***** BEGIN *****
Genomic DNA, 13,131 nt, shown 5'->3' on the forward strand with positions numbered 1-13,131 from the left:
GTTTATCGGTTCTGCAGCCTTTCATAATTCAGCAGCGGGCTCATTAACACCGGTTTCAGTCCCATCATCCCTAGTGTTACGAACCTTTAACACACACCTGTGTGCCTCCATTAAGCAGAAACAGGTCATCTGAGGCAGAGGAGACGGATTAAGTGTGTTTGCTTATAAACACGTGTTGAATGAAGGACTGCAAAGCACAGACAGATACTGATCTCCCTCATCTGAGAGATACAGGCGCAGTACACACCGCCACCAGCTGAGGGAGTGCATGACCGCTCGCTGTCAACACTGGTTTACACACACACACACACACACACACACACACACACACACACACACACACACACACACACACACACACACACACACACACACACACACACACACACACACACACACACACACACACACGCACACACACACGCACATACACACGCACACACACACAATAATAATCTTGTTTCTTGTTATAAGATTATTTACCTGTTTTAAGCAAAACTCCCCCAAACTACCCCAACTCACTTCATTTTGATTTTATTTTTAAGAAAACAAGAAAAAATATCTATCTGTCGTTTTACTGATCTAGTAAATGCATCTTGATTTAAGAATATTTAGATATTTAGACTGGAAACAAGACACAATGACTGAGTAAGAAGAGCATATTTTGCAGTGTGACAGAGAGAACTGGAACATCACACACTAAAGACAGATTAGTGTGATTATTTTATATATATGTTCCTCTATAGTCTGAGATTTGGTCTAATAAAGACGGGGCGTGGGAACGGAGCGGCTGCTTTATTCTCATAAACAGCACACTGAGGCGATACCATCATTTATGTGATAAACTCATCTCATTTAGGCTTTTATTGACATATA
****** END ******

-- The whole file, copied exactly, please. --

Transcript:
Genomic DNA, 13,131 nt, shown 5'->3' on the forward strand with positions numbered 1-13,131 from the left:
GTTTATCGGTTCTGCAGCCTTTCATAATTCAGCAGCGGGCTCATTAACACCGGTTTCAGTCCCATCATCCCTAGTGTTACGAACCTTTAACACACACCTGTGTGCCTCCATTAAGCAGAAACAGGTCATCTGAGGCAGAGGAGACGGATTAAGTGTGTTTGCTTATAAACACGTGTTGAATGAAGGACTGCAAAGCACAGACAGATACTGATCTCCCTCATCTGAGAGATACAGGCGCAGTACACACCGCCACCAGCTGAGGGAGTGCATGACCGCTCGCTGTCAACACTGGTTTACACACACACACACACACACACACACACACACACACACACACACACACACACACACACACACACACACACACACACACACACACACACACACACACACACACACACACACACACACGCACACACACACGCACATACACACGCACACACACACAATAATAATCTTGTTTCTTGTTATAAGATTATTTACCTGTTTTAAGCAAAACTCCCCCAAACTACCCCAACTCACTTCATTTTGATTTTATTTTTAAGAAAACAAGAAAAAATATCTATCTGTCGTTTTACTGATCTAGTAAATGCATCTTGATTTAAGAATATTTAGATATTTAGACTGGAAACAAGACACAATGACTGAGTAAGAAGAGCATATTTTGCAGTGTGACAGAGAGAACTGGAACATCACACACTAAAGACAGATTAGTGTGATTATTTTATATATATGTTCCTCTATAGTCTGAGATTTGGTCTAATAAAGACGGGGCGTGGGAACGGAGCGGCTGCTTTATTCTCATAAACAGCACACTGAGGCGATACCATCATTTATGTGATAAACTCATCTCATTTAGGCTTTTATTGACATATA